"The birds conference"

“The birds conference”


5. How do you work and approach your subject?
Over the years I have been changing my form of intervention. Initially I was very focused on drawing, more worried about copying reality, but I quickly turned my mind’s process, introducing fantasy and distortion of reality. I left the copying process of reality and I started making color spots (stains) mainly in watercolor where I find the themes that I want to work with. I was recently asked to do a Saint Anthony of Lisbon and I made the stain, in fact I made fifty and in one of them I got to see the Saint Antony. The rest came up. when I began to draw the aura. The idea of joining the pagan symbols of Saint Antony, the “mangericos”, small pots of a scented plant with a very colorful flower, and the sardines traditionally eaten at this time, closed the circle.. And that’s when Saint Anthony was born in my drawing.


"Saint Antony"

“Saint Antony”

"Saint Antony"

“Saint Antony”








Drawings of Saint Antony – 
I often use these drawings for the construction of more elaborated print makings. Now I’m also using stains done by printmaking and not just in watercolor like I used to do before. I call this my evolution technique.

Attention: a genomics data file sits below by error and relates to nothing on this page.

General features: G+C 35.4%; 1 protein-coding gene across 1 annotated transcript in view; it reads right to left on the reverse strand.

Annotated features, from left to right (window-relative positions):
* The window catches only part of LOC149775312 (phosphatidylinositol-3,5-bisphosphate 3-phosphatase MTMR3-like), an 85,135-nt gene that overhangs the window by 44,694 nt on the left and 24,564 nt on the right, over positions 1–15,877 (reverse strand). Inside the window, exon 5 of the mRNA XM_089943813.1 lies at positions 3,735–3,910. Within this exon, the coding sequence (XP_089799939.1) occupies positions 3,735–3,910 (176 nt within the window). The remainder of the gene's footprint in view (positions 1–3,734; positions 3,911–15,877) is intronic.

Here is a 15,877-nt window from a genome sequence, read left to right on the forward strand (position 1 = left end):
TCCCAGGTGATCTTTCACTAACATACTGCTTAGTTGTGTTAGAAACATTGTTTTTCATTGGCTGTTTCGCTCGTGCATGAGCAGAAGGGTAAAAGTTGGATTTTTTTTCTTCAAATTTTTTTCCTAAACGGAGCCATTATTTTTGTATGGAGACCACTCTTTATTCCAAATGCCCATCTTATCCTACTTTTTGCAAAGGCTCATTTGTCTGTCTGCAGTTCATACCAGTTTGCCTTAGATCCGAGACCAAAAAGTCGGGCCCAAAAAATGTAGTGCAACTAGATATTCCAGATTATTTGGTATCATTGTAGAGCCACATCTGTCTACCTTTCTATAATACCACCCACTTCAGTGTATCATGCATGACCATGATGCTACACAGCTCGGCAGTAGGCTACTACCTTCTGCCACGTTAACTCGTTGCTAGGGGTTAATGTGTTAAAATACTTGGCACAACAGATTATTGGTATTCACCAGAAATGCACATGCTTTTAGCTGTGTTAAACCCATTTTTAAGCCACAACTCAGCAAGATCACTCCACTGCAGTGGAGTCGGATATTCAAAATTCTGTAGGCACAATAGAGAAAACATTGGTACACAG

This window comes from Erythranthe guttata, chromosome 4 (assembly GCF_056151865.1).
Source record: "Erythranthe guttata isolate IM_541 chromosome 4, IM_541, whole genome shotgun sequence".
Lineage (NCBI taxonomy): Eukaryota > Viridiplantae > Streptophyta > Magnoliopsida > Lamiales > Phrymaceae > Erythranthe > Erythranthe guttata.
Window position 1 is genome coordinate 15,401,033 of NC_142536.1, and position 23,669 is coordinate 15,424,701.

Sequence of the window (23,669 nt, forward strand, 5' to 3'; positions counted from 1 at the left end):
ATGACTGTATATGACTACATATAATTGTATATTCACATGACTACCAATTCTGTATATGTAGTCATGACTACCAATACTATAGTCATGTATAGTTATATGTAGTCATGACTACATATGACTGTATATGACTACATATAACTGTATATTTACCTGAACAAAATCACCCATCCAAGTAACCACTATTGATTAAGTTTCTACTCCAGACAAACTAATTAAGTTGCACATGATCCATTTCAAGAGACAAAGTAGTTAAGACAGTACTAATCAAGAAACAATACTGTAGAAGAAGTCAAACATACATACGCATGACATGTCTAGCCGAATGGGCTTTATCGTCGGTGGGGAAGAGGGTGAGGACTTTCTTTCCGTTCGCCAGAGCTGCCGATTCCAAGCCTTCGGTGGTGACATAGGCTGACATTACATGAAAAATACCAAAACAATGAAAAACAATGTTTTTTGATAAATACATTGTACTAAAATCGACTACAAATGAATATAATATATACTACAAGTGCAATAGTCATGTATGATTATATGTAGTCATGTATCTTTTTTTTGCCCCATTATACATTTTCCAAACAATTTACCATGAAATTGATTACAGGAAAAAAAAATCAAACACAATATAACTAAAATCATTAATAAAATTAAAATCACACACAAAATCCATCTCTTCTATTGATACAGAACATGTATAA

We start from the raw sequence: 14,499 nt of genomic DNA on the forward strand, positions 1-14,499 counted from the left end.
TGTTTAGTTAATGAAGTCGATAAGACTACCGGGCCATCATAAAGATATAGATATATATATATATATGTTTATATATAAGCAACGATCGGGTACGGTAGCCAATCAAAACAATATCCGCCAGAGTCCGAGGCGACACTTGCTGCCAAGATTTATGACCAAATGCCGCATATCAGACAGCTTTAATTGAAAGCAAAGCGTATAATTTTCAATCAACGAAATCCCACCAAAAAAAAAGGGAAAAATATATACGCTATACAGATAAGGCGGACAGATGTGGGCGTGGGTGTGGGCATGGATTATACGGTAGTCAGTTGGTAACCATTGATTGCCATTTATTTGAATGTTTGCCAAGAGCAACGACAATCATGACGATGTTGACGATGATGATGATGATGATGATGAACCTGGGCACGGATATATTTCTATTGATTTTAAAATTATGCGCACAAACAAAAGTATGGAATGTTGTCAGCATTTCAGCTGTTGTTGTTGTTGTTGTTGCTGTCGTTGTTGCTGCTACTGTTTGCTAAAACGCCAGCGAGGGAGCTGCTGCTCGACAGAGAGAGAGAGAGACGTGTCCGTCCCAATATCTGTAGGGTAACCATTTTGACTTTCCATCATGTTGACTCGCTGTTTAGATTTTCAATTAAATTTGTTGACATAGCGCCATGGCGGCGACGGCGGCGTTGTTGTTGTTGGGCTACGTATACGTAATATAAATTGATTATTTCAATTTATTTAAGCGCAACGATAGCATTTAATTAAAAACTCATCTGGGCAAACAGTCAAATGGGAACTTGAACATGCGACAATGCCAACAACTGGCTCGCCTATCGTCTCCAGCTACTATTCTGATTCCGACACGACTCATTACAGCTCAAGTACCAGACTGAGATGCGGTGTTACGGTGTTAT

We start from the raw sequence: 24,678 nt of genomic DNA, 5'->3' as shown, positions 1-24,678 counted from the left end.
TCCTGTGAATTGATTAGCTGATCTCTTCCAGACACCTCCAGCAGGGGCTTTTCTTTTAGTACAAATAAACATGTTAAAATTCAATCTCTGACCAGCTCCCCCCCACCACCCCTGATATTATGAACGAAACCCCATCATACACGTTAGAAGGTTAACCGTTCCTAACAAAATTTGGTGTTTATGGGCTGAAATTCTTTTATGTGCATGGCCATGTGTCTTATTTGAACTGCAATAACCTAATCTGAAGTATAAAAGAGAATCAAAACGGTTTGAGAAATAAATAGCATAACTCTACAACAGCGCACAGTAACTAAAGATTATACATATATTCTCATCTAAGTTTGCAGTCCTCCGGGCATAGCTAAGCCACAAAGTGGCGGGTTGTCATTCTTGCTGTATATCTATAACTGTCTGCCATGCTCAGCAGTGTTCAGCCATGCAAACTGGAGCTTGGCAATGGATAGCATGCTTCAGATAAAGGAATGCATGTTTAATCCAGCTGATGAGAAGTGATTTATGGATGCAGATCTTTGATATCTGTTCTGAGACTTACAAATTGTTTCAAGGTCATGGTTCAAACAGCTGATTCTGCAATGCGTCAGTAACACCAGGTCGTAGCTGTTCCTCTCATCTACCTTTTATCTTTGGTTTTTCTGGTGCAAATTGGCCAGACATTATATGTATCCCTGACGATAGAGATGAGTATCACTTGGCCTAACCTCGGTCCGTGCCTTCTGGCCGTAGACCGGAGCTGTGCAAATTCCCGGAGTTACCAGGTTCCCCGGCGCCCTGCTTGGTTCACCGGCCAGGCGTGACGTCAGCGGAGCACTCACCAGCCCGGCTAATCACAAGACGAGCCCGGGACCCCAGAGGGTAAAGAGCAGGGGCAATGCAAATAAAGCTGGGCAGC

6. What are your favorite art work(s), artist(s)?
Let’s just say that first of all I’m a storyteller, I have to mention the European medieval illuminations full of beautiful colors and also the Indian illuminations made to tell stories. And because I am a colorist, I deeply admire the work of Friedensreich Hundertwasser, and  Paul Klee for his ability to simplify everything to the basic elements. Bartolomeu Cid dos Santos for his magical way of work the light, Henri Matisse for showing me the importance of dimension. Countless illustrators like Květa Pacovská for her ability to make great the art for children, Peter Sis, Rebecca Dáutremer and I could stay here ever and ever to quote indefinitely those who inspire me.


"Animals on my Mind"

“Animals on my Mind”


7. What are the best responses you have had to your work?
When I published my third children’s book in 2009 “O Imaginão,” a school from Oporto adapted the story to a theatre play. The play was presented at the Rivoli Theater, one of the biggest in the country with two hundred and fifty children participating. Suffice it to say that I cried with emotion. It was a unique moment in my life.

8. What do you like about your work?





9. What advice would you give to other artists?
If you love what you do that will be enough!





10. Where do you see yourself in 5-10 years?
I can´t really imagine.




Manuela Crespo

Manuela Crespo


Contraprova Printmaking Studio:
National Society of Fine Arts: